Yellow lines to be painted on Hartlepool street corners to help 999 and waste services

Double yellow lines are to be installed at various junctions around a section of streets to ensure safe access for waste collectors and emergency services.
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Concerns had been raised by Hartlepool Borough Council’s refuse collection team with regards to access at various junctions on the Headland around Gladstone Street, Broad Field Road, Ibbetson Street and Beaconsfield Street.

Local authority officers said parking within the back streets and on the front close to their entrance points had led to collections being missed on a number of occasions, resulting in complaints from residents.

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Council chiefs therefore proposed implementing double yellow lines at various junctions in the area where problems had been identified.

The junction of Gladstone Street and Durham Street, Hartlepool, where yellow lines will shortly appear.The junction of Gladstone Street and Durham Street, Hartlepool, where yellow lines will shortly appear.
The junction of Gladstone Street and Durham Street, Hartlepool, where yellow lines will shortly appear.

They added the restrictions have been kept to a minimum due to the “high demand for parking” in the terraced streets, with spaces still left outside each property for vehicles.

Yet a total of six written objections were submitted to the council over the plans, including an email from a group called Save Headland Resident Parking.

Concerns raised were around the loss of parking with residential spaces “already in short supply”.

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The proposals to install the 18 short sections of double lines around the four roads near Durham Street were approved at the latest meeting of the council’s neighbourhood services committee.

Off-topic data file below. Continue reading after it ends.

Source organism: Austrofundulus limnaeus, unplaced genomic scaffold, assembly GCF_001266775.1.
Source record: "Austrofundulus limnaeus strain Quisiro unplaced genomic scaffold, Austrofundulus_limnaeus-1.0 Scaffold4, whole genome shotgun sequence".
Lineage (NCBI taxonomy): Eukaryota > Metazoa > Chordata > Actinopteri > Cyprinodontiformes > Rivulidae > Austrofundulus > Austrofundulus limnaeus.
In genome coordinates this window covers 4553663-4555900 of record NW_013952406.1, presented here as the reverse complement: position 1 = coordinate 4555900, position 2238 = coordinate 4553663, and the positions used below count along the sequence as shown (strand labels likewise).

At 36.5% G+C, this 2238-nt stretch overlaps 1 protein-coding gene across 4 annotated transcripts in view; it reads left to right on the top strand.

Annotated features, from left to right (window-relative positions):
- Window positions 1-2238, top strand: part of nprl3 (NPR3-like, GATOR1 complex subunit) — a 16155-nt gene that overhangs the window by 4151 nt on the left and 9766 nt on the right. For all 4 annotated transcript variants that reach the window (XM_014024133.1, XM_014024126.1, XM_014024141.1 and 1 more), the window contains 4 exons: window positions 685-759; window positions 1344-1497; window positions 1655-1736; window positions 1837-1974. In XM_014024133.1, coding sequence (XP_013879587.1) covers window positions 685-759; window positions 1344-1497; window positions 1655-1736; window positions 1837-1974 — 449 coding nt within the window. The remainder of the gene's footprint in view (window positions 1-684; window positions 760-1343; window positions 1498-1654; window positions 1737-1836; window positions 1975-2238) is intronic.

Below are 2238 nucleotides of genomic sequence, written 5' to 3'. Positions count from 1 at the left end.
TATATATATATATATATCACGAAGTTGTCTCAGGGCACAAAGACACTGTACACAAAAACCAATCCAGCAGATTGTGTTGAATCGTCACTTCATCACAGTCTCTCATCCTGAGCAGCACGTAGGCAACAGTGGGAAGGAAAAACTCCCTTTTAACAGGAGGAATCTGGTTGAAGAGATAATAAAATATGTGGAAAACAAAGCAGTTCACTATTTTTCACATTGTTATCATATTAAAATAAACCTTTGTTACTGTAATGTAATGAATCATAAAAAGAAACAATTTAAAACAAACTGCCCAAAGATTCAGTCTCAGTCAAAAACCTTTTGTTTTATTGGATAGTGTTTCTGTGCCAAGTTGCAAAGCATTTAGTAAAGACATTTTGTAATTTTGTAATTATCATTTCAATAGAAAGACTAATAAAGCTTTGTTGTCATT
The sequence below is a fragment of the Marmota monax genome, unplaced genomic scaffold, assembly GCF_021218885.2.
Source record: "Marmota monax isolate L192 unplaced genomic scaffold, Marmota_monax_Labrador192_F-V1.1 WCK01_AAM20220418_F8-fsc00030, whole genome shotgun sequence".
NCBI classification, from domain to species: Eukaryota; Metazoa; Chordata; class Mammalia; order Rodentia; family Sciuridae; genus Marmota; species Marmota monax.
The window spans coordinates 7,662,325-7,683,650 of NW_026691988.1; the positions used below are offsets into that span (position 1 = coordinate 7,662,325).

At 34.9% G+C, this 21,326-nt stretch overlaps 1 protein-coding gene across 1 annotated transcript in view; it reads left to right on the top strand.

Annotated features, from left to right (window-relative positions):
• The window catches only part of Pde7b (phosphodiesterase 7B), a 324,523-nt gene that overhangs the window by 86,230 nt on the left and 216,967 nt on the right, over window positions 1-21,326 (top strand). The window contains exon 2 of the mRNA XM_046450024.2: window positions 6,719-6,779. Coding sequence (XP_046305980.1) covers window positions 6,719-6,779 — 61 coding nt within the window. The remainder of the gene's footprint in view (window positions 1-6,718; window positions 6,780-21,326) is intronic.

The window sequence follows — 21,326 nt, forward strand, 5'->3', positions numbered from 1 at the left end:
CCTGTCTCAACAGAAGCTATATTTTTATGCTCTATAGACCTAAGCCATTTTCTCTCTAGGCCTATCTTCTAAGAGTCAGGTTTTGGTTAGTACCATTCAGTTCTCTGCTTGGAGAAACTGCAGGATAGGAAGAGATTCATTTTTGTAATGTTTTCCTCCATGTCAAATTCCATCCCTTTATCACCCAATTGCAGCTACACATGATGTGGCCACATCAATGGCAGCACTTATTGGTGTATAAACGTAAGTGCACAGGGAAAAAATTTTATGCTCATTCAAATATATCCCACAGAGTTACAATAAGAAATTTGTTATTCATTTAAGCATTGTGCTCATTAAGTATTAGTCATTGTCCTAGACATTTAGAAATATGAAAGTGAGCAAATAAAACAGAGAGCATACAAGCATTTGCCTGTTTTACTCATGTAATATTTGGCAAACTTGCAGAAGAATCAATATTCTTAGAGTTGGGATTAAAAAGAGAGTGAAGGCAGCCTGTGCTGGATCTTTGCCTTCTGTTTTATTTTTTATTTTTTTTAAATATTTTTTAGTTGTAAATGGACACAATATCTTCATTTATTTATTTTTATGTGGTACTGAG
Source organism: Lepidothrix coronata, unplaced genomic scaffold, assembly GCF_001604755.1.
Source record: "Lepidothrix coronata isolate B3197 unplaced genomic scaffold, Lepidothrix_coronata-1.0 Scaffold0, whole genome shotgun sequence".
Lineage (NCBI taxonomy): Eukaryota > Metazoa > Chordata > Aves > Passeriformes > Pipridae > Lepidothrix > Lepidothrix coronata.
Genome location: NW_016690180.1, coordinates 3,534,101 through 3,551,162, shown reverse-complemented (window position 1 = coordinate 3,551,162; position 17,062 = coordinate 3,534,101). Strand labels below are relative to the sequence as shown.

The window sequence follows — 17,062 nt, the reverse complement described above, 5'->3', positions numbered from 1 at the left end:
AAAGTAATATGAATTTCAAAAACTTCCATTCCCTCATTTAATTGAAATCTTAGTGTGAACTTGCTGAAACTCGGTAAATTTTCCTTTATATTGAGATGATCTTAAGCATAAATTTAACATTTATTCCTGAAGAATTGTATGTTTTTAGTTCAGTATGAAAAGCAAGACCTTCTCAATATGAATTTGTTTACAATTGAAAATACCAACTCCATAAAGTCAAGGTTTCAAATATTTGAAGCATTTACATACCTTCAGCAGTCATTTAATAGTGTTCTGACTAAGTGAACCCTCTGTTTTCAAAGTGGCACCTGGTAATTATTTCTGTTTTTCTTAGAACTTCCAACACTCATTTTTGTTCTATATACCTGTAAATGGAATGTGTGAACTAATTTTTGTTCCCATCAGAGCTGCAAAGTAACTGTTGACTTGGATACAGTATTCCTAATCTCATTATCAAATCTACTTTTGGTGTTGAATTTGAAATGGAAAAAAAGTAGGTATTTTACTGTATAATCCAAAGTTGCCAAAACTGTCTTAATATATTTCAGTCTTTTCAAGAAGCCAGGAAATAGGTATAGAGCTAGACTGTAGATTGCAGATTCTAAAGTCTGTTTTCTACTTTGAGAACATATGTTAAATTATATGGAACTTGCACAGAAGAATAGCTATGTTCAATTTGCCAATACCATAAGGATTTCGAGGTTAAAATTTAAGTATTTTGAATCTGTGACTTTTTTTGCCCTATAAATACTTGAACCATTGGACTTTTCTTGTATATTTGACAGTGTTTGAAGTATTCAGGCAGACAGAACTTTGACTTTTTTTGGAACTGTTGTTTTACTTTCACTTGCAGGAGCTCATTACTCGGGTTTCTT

Kieran Bostock, assistant director for neighbourhood services, said the restrictions have been kept to the minimum required to facilitate access

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He said: “There is a risk that if yellow lines are not implemented customer collections will continue to be missed and we’ll continue to have access issues getting to those residents’ bins.

“In addition to refuse vehicles, it is anticipated that emergency service vehicles would also have difficulty accessing this.”

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Councillor Sue Little, chair of the committee, noted if collections are missed it could lead to bins overflowing, which could attract vermin.

Meanwhile, Councillor Carole Thompson acknowledged the terraced streets were not built to accommodate the levels of traffic seen and stressed the importance of space being available for emergency service vehicles if needed.

She added: “For me it’s more about giving fire engines space to get in, and I know what the traffic is like around that area.”

Work will be funded from the council’s Local Transport Plan budget and is estimated to cost £1,000.